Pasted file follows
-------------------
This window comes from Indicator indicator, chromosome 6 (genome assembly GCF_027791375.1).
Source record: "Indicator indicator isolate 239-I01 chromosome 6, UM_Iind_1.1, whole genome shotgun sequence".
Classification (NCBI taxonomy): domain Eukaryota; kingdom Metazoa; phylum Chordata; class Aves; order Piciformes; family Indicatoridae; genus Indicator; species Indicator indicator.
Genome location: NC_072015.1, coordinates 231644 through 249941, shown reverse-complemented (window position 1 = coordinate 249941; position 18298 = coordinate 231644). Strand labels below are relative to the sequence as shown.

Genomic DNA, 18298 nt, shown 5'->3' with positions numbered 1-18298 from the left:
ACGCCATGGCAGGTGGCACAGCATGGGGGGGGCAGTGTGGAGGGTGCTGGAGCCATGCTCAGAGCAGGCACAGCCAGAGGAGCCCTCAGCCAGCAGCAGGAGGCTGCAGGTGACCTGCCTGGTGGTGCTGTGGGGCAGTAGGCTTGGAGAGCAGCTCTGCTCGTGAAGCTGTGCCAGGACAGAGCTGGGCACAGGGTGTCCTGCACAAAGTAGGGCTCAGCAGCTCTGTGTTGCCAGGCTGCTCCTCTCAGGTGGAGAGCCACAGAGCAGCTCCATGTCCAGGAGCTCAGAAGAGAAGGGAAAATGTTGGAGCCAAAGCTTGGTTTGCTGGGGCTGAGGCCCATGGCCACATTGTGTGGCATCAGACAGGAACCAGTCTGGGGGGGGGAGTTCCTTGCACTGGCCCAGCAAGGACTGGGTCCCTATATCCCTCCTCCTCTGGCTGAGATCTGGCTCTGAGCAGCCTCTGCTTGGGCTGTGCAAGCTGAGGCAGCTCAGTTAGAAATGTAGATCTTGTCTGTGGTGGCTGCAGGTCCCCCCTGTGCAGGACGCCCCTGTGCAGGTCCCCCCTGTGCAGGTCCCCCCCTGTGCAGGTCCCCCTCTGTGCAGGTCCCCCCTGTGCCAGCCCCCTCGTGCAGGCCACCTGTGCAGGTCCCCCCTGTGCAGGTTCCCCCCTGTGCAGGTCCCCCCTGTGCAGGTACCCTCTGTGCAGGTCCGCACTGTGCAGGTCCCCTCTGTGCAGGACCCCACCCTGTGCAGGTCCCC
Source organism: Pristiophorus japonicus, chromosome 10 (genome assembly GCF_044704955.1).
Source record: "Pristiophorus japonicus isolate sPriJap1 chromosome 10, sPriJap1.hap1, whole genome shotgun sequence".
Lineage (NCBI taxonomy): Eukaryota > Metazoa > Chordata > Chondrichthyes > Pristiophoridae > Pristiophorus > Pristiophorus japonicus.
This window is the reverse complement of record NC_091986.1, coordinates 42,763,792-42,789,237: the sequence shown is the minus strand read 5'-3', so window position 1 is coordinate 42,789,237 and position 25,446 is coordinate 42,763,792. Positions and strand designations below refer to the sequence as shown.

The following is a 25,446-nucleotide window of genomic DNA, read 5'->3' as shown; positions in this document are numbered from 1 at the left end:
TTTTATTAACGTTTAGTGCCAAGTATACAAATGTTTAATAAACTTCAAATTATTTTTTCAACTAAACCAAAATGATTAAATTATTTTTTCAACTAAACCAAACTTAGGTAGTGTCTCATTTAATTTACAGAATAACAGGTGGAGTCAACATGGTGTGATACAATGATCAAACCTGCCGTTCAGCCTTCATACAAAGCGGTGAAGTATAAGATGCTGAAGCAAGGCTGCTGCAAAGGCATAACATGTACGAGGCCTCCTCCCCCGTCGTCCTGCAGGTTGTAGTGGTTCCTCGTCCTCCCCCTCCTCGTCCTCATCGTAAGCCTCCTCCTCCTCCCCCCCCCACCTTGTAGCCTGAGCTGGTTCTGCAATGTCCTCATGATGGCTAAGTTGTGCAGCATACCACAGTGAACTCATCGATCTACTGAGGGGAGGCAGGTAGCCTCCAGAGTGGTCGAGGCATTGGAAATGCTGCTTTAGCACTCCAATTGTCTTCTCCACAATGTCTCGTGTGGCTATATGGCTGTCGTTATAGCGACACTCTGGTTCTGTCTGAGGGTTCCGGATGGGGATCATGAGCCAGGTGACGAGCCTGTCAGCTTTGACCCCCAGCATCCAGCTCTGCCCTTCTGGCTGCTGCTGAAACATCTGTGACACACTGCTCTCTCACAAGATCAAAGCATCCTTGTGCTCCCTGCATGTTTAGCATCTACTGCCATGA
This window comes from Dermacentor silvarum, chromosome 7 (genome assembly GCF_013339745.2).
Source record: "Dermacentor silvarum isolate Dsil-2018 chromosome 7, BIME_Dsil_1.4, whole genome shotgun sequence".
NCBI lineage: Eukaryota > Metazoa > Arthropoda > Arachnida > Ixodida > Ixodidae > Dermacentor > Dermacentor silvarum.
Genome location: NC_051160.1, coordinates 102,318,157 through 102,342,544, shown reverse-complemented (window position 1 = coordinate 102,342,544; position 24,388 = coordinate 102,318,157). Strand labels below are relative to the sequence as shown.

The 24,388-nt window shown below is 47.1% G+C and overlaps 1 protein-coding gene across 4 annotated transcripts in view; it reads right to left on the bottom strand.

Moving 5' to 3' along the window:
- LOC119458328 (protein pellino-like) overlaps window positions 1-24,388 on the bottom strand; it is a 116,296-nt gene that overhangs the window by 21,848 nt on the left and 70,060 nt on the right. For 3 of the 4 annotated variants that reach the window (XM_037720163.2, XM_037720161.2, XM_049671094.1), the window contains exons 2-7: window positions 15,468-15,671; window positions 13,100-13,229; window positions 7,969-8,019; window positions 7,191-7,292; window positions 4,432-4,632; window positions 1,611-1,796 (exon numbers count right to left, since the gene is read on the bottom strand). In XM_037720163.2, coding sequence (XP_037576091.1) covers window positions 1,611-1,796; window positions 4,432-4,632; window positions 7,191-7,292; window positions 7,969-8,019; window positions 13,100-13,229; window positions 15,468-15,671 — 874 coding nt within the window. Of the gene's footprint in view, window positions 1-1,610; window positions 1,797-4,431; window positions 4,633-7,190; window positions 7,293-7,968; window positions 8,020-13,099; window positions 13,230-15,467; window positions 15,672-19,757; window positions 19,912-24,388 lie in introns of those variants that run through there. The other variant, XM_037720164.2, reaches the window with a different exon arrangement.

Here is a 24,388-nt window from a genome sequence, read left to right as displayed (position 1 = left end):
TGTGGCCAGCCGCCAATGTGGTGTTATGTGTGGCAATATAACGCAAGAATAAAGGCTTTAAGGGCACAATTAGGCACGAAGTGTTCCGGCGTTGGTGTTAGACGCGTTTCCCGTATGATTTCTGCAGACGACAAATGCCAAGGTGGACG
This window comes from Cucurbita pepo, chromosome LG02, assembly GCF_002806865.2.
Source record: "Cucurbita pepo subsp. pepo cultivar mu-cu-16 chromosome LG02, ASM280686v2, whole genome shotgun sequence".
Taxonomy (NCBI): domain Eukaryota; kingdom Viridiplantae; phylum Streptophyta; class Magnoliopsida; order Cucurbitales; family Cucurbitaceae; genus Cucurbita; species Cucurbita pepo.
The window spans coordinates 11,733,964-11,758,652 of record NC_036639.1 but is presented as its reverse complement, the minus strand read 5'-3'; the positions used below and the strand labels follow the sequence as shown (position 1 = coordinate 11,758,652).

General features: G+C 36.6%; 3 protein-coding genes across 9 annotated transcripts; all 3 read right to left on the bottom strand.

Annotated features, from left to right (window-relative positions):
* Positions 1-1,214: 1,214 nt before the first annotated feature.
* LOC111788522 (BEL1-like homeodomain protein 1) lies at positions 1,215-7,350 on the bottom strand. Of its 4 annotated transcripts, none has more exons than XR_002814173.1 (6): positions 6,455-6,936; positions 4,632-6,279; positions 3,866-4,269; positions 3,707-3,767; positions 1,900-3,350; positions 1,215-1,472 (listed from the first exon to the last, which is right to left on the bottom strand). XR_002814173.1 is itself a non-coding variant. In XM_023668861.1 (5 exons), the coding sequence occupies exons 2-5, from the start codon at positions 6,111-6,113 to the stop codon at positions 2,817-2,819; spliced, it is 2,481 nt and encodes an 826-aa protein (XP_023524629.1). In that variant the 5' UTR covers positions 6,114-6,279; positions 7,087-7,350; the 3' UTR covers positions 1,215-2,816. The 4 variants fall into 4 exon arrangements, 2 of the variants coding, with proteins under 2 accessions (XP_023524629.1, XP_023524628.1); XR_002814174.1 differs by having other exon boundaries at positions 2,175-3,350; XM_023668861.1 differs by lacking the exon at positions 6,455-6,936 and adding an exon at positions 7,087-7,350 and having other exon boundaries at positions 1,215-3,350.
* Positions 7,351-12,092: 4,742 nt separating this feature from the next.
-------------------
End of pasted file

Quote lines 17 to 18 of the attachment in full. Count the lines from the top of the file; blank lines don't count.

The 24,388-nt window shown below is 47.1% G+C and overlaps 1 protein-coding gene across 4 annotated transcripts in view; it reads right to left on the bottom strand.

Moving 5' to 3' along the window: